Log Cabin Building

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©Copyright 1999 D F Curran

Order

Location

Cut time

Nails

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On a sunny Indian Summer day in late October Fishy decided to do some more work on the new hexagonal cabin he's been building. Picking a log from a set of six, each of which was a number of inches over 12' long: 1", 1.5", 2", 2.5", 3.5", or 4", he put one of these in place on one of the six sides, N, NE, NW, S, SE, or SW. Each log took a different amount of time to notch properly to fit: 18 minutes, 20 minutes, 24 minutes, 25 minutes, 30 minutes, or 32 minutes. And for each log he needed a different combination of nails to spike the log in depending on the thickness of the log and whether he was putting a window in that wall or not: two 9" nails, two 10" nails, two 12" nails, four 8" nails, four 10" nails, or four 12" nails. To get more sunlight in his cabin Fishy decided to put windows in three sides of his cabin using 4 nails instead of two for those sides. Can you determine the order of the logs, the nails used in each, the cutting time, which way way the logs faced, and which sides will have windows?

1) The log Fishy put in first was exactly two inches longer than the log Fishy put in the NW side of the cabin. Fishy spiked the log in place that took him 32 minutes to notch with his chain saw by drilling holes and using nails less than 10 inches long. The fourth log that Fishy spiked into place took more time to cut than the second log, but less time than the fifth log.

2) The log that ended up on the NW side took more time to cut than the log on the N side, but less time than the log on the NE side (which took less time to notch than the log on the S side ). There was a half-inch difference in some order between the length of the log Fishy used the four 10" nails on and the length of the log Fishy used the four 8" nails on. Fishy used 32 inches of total nail length to spike the log that was 12' 2" long.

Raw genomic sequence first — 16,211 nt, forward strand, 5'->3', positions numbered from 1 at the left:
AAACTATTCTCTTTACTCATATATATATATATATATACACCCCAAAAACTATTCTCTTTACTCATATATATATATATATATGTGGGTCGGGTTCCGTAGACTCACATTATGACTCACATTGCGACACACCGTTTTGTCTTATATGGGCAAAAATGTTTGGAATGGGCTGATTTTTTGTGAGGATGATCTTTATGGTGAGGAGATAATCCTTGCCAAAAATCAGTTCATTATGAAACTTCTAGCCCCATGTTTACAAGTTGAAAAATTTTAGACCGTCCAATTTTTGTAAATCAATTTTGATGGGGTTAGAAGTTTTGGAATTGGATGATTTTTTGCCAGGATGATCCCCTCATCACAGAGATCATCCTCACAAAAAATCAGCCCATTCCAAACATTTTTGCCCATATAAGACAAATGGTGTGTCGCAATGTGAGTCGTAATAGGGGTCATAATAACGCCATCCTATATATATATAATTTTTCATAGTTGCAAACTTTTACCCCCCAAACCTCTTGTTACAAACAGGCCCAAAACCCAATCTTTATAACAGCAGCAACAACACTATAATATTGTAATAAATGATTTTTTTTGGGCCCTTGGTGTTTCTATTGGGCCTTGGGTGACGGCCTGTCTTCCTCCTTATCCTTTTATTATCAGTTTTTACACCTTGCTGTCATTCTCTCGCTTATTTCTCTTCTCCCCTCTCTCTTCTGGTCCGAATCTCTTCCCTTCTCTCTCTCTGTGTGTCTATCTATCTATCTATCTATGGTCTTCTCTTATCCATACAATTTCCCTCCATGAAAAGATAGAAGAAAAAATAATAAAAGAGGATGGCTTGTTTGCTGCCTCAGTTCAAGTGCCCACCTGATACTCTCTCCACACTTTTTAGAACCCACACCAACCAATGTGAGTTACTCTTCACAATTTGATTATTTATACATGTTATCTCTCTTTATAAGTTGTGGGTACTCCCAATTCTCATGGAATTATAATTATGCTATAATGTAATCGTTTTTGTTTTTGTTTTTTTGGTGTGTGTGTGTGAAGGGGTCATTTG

3) There was a two-minute difference exactly in the time it took Fishy to cut the SW facing log and the SE facing log in some order. The third log Fishy put into place took exactly 5 minutes longer to cut than the log Fishy used two 9" nails to spike. There was more than a 10-minute difference between the time it took to notch the log that was 12' 4" and the time it took to notch the log that was 12' 1" in some order.

4) The log that measured 12' 1.5" was put into place immediately after the log that took 32 minutes to cut. The log that measured 12' 2.5" was put in place after the log that measured 12' 4", but before the log that measured 12' 2". The log Fishy spent 25 minutes notching (which was followed immediately by the log that faced SE) was put in place immediately after the log that he used two 12" nails on.

5) The cut time of the log that measured 12' 3.5" was 6 minutes longer than the log that faced N. Measuring the length of each of the nails he used and adding them together Fishy found he used more nail inches in total on the SE facing log than he did on the SW facing log. The fifth log Fishy put into place was longer than the sixth log. The log that took 18 minutes to notch was longer than the log that took two 10" nails. Fishy put the SW log in place sometime after he put the SE log in place.

6) Of course Fishy had been working on this cabin before this day--he was simply adding to it. The last log he put in place was, of course, in the position of the highest log in the cabin at the time he started. The two adjacent to it and the one directly opposite to it were at the same level, which was one log lower than the log in the position of the last log he put on. The remaining two were at one level lower than the logs adjacent to it, and two levels lower than the one in the position of the last log Fishy put on. Fishy could only add logs onto two logs that were equal in height.

Solution

DAVE'S LOGIC PUZZLES